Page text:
DIC Wang Group Member
 

Hong Kiat Tan
Graduate Student

Singapore - MIT Alliance
4 Engineering Drive 3
National University of Singapore
Singapore 117576

E-mail: smap1133[at]nus[dot]edu[dot]sg


Personal Information and Interests

Education:
B.Eng. Chemical Engineering
National University of Singapore, 2001


Academic Interests

Research Interests: Cell-line engineering of Chinese hamster ovary cells for low-temperature culture
Thesis Advisors: Daniel I. C. Wang and Miranda G.S.Yap


Research Description

Developments in mammalian cell culture and recombinant technology has allowed for the production of recombinant proteins for use as human therapeutics. Mammalian cell culture is typically operated at the physiological temperature of 37 ºC. However, recent research has shown that the use of low-temperature conditions (30-33 ºC) as a platform for cell-culture results in changes in cell characteristics, such as increased specific productivity and extended periods of cell viability, that can potentially improve the production of recombinant proteins. Furthermore, many recent reports have focused on investigating low-temperature mammalian cell culture of Chinese hamster ovary (CHO) cells, one of the principal cell-lines used in industrial production of recombinant proteins.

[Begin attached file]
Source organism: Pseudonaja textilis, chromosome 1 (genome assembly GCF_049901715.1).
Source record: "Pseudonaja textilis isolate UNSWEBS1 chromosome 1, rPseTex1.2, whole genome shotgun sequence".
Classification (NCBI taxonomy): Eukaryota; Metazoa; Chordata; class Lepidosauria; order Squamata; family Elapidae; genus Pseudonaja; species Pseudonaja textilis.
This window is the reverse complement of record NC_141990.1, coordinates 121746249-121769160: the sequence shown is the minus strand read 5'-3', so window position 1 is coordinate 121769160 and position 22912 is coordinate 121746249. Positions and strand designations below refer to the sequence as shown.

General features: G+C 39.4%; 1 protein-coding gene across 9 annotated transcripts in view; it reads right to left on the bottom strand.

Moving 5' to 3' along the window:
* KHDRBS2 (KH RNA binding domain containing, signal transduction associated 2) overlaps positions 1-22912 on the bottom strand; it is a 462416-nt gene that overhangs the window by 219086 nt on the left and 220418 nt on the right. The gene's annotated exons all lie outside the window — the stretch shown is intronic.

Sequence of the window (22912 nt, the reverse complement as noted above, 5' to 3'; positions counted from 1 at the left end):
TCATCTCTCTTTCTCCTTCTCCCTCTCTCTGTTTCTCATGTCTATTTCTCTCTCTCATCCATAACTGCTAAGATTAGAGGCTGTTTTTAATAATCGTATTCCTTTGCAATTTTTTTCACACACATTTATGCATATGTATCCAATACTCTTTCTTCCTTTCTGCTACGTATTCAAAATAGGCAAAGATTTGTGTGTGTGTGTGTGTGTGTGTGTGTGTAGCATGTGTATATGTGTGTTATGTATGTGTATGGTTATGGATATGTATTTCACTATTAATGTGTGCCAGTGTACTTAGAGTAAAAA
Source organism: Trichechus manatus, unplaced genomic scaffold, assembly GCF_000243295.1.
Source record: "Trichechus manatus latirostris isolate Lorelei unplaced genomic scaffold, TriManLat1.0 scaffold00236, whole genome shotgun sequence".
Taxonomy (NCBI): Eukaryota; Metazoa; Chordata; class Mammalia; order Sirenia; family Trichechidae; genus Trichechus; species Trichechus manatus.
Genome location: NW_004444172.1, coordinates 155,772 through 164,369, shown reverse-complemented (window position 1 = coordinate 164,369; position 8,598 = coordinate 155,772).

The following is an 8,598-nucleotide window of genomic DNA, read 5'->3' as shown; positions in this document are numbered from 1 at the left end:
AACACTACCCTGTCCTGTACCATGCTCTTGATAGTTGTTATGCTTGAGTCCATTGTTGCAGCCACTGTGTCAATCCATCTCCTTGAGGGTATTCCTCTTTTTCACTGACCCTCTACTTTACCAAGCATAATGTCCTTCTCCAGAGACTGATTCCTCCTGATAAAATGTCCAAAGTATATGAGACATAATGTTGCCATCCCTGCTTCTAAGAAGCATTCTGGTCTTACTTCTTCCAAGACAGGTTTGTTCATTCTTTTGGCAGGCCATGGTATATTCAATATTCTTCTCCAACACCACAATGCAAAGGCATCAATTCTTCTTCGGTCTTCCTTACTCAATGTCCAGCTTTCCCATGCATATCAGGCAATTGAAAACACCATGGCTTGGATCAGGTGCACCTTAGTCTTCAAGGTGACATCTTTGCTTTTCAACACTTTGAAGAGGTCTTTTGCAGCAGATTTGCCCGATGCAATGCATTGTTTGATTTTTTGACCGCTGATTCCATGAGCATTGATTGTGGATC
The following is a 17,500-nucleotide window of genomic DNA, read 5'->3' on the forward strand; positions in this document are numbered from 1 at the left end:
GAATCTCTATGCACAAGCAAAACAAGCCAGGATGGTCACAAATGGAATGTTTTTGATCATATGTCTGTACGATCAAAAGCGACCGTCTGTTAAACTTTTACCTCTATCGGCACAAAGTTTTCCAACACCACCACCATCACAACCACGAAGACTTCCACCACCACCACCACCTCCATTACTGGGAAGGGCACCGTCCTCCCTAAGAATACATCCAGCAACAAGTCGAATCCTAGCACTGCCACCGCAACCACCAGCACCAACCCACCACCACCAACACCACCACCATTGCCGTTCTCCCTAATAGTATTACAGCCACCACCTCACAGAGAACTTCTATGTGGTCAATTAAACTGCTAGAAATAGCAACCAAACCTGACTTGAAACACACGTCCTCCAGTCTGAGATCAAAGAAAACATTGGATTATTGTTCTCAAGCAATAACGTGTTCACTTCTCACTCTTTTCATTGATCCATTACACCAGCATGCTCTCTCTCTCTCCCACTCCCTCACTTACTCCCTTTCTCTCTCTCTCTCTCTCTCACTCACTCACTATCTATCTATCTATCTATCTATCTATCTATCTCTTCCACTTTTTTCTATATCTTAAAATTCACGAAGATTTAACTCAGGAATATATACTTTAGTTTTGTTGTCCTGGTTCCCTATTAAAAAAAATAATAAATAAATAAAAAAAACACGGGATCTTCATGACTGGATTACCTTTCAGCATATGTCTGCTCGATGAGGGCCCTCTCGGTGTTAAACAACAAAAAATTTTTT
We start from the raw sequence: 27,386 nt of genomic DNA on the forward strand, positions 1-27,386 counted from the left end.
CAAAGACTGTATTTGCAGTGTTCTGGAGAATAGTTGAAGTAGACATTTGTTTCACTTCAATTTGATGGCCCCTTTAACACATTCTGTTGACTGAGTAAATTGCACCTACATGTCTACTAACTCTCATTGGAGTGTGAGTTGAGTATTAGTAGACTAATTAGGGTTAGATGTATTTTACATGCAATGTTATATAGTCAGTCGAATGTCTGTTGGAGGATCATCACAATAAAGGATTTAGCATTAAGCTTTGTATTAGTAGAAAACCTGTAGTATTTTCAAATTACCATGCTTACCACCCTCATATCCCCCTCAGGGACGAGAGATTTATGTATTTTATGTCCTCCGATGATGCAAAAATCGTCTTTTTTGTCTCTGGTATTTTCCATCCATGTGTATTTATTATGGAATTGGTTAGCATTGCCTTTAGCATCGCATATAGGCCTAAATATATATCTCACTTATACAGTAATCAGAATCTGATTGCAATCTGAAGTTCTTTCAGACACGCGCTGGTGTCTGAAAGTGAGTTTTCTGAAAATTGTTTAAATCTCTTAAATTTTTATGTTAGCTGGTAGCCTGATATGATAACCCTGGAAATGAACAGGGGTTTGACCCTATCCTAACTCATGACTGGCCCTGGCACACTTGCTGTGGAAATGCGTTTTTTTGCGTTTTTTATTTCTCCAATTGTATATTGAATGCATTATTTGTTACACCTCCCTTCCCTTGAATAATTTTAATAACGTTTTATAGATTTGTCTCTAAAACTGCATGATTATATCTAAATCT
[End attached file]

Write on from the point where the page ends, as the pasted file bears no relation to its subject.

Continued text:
Exposure to low ambient temperatures exerts an external stress on all living cells, and elicits a cellular response. This cold-stress response has been observed in bacteria, plants and mammals, and is regulated at the gene level. The exact genes and molecular mechanisms involved in the cold-stress response in prokaryotes and plants have been well studied. There are also various reports that detail the modification of cold-stress genes to improve the characteristics of bacteria or plant cells at low temperatures. However, there is very limited information on mammalian cold-stress genes or the related pathways governing the mammalian cold-stress response.

This project seeks to investigate and characterise cold-stress genes that are differentially expressed during low-temperature culture of CHO cells, and to relate them to the various changes in cell characteristics observed in low-temperature culture of CHO cells. The gene information can then be used to modify CHO cell-lines for improved performance in the production of recombinant proteins.